The target at inception was to do something interesting, to re-think certain key assumptions and trade-offs, and prove through working software the potential for improvements to be realised.

Initial volume tests indicate that it is at least interesting. With improvements in throughput for multiple configurations, with this improvement becoming more marked as the test progresses (and the base data volume becomes more realistic).

The delta in the table below is the comparison in Riak throughput between the identical test run with a leveled backend in comparison to leveldb. The realism of the tests increase as the test progresses - so focus is given to the throughput delta in the last hour of the test.

Test Description Hardware Duration Avg TPS TPS Delta (Overall) TPS Delta (Last Hour)
8KB value, 60 workers, sync 5 x i2.2x 4 hr 12,679.91 + 70.81% + 63.99%
8KB value, 100 workers, no_sync 5 x i2.2x 6 hr 14,100.19 + 16.15% + 35.92%
8KB value, 50 workers, no_sync 5 x d2.2x 4 hr 10,400.29 + 8.37% + 23.51%
4KB value, 100 workers, no_sync 5 x i2.2x 6 hr 14,993.95 - 10.44% - 4.48%
16KB value, 60 workers, no_sync 5 x i2.2x 6 hr 11,167.44 + 80.48% + 113.55%
8KB value, 80 workers, no_sync, 2i queries 5 x i2.2x 6 hr 9,855.96 + 4.48% + 22.36%

Tests generally show a 5:1 improvement in tail latency for leveled.

All tests have in common:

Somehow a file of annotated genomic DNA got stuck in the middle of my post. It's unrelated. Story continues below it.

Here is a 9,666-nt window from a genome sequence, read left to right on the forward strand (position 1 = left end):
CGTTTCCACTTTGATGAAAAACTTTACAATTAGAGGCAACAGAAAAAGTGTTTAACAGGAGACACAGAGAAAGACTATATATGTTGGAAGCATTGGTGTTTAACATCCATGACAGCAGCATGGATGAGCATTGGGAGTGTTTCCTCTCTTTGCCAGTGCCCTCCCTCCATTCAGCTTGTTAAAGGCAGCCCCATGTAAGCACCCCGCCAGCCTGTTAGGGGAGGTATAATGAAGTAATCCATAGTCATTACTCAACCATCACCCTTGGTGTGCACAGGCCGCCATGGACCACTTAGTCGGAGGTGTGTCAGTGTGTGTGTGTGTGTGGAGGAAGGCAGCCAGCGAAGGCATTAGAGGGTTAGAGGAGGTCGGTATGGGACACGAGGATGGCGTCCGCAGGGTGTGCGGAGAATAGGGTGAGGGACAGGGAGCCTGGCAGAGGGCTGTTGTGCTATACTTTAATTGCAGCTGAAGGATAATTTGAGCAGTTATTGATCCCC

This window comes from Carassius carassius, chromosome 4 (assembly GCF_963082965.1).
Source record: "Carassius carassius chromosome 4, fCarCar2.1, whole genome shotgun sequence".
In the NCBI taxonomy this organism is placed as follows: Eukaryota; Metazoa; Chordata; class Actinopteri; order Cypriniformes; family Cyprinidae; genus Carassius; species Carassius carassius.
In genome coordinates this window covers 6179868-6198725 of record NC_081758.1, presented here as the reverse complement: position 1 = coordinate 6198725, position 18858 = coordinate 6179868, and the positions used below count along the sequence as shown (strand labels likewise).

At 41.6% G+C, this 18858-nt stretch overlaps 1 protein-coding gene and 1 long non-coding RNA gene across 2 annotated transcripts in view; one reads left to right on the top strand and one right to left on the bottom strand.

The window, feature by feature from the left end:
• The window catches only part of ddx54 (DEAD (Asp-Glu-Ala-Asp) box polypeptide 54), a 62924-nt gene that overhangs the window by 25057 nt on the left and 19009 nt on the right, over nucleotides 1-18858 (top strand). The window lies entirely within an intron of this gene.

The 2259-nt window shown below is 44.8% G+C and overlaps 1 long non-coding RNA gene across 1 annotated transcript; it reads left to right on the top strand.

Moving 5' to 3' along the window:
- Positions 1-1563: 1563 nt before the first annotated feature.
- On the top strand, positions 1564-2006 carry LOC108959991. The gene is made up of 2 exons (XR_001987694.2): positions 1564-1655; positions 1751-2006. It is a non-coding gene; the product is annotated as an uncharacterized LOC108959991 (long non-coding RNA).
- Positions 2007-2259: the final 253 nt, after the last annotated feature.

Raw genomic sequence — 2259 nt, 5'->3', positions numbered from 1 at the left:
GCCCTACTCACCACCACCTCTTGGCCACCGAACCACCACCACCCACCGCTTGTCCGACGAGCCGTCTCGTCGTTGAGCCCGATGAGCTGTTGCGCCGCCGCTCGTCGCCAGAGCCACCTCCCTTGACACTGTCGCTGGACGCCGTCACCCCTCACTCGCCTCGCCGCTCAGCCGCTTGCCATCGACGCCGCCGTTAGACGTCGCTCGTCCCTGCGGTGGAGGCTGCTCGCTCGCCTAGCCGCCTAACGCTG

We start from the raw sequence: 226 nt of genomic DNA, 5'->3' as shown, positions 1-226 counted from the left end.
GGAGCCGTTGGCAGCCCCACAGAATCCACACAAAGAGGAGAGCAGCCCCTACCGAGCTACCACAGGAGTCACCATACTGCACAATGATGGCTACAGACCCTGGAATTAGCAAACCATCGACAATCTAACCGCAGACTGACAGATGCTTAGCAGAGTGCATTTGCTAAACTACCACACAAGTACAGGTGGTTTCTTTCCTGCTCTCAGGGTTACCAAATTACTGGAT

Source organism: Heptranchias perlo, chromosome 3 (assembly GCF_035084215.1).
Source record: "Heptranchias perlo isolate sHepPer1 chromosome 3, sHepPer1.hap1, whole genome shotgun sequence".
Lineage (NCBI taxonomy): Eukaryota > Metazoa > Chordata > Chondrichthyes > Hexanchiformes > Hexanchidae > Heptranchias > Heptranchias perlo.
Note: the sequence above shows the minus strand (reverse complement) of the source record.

• Target Key volume - 200M with pareto distribution of load
  • 5 GETs per 1 update
  • RAID 10 (software) drives
  • allow_mult=false, lww=false
  • modified riak optimised for leveled used in leveled tests

The throughput in leveled is generally CPU-bound, whereas in comparative tests for leveledb the throughput was disk bound. This potentially makes capacity planning simpler, and opens up the possibility of scaling out to equivalent throughput at much lower cost (as CPU is relatively low cost when compared to disk space at high I/O) - offering better alignment between resource constraints and the cost of resource.

More information can be found in the volume testing section.

As a general rule though, the most interesting thing is the potential to enable new features. The tagging of different object types, with an ability to set different rules for both compaction and metadata creation by tag, is a potential enabler for further change. Further, having a separate key/metadata store which can be scanned without breaking the page cache or working against mitigation for write amplifications, is also potentially an enabler to offer features to both the developer and the operator.

Next Steps

Further volume test scenarios are the immediate priority, in particular volume test scenarios with:

  • Significant use of secondary indexes;